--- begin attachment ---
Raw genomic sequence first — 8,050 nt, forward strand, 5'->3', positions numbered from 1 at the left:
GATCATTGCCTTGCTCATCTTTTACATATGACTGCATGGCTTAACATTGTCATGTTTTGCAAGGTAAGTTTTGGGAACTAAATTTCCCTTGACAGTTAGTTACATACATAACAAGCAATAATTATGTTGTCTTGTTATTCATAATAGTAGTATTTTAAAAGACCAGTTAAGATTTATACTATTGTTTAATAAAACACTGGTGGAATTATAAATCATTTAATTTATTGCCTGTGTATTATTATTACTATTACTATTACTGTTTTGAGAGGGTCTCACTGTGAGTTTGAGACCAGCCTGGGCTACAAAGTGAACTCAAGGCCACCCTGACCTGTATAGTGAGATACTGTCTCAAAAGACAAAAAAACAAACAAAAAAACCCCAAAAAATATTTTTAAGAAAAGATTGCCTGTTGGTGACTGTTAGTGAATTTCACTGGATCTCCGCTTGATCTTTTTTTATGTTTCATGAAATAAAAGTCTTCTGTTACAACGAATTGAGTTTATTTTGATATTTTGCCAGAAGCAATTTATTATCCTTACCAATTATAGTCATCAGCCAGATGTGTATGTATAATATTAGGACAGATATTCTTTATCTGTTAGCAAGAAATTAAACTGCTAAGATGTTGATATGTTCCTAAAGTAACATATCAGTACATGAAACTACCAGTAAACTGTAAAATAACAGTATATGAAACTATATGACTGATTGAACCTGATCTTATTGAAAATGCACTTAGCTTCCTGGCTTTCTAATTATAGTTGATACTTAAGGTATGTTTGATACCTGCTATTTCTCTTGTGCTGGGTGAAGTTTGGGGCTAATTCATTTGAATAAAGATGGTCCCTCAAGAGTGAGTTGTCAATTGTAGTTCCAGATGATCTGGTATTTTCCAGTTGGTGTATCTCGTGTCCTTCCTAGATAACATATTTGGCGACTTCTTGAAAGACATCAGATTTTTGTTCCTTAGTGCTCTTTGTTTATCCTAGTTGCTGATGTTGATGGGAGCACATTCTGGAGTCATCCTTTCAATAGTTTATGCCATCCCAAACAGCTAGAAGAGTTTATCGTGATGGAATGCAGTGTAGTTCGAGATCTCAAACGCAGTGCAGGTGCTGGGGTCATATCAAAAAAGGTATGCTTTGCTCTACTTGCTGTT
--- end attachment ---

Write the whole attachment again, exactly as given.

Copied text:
Raw genomic sequence first — 8,050 nt, forward strand, 5'->3', positions numbered from 1 at the left:
GATCATTGCCTTGCTCATCTTTTACATATGACTGCATGGCTTAACATTGTCATGTTTTGCAAGGTAAGTTTTGGGAACTAAATTTCCCTTGACAGTTAGTTACATACATAACAAGCAATAATTATGTTGTCTTGTTATTCATAATAGTAGTATTTTAAAAGACCAGTTAAGATTTATACTATTGTTTAATAAAACACTGGTGGAATTATAAATCATTTAATTTATTGCCTGTGTATTATTATTACTATTACTATTACTGTTTTGAGAGGGTCTCACTGTGAGTTTGAGACCAGCCTGGGCTACAAAGTGAACTCAAGGCCACCCTGACCTGTATAGTGAGATACTGTCTCAAAAGACAAAAAAACAAACAAAAAAACCCCAAAAAATATTTTTAAGAAAAGATTGCCTGTTGGTGACTGTTAGTGAATTTCACTGGATCTCCGCTTGATCTTTTTTTATGTTTCATGAAATAAAAGTCTTCTGTTACAACGAATTGAGTTTATTTTGATATTTTGCCAGAAGCAATTTATTATCCTTACCAATTATAGTCATCAGCCAGATGTGTATGTATAATATTAGGACAGATATTCTTTATCTGTTAGCAAGAAATTAAACTGCTAAGATGTTGATATGTTCCTAAAGTAACATATCAGTACATGAAACTACCAGTAAACTGTAAAATAACAGTATATGAAACTATATGACTGATTGAACCTGATCTTATTGAAAATGCACTTAGCTTCCTGGCTTTCTAATTATAGTTGATACTTAAGGTATGTTTGATACCTGCTATTTCTCTTGTGCTGGGTGAAGTTTGGGGCTAATTCATTTGAATAAAGATGGTCCCTCAAGAGTGAGTTGTCAATTGTAGTTCCAGATGATCTGGTATTTTCCAGTTGGTGTATCTCGTGTCCTTCCTAGATAACATATTTGGCGACTTCTTGAAAGACATCAGATTTTTGTTCCTTAGTGCTCTTTGTTTATCCTAGTTGCTGATGTTGATGGGAGCACATTCTGGAGTCATCCTTTCAATAGTTTATGCCATCCCAAACAGCTAGAAGAGTTTATCGTGATGGAATGCAGTGTAGTTCGAGATCTCAAACGCAGTGCAGGTGCTGGGGTCATATCAAAAAAGGTATGCTTTGCTCTACTTGCTGTT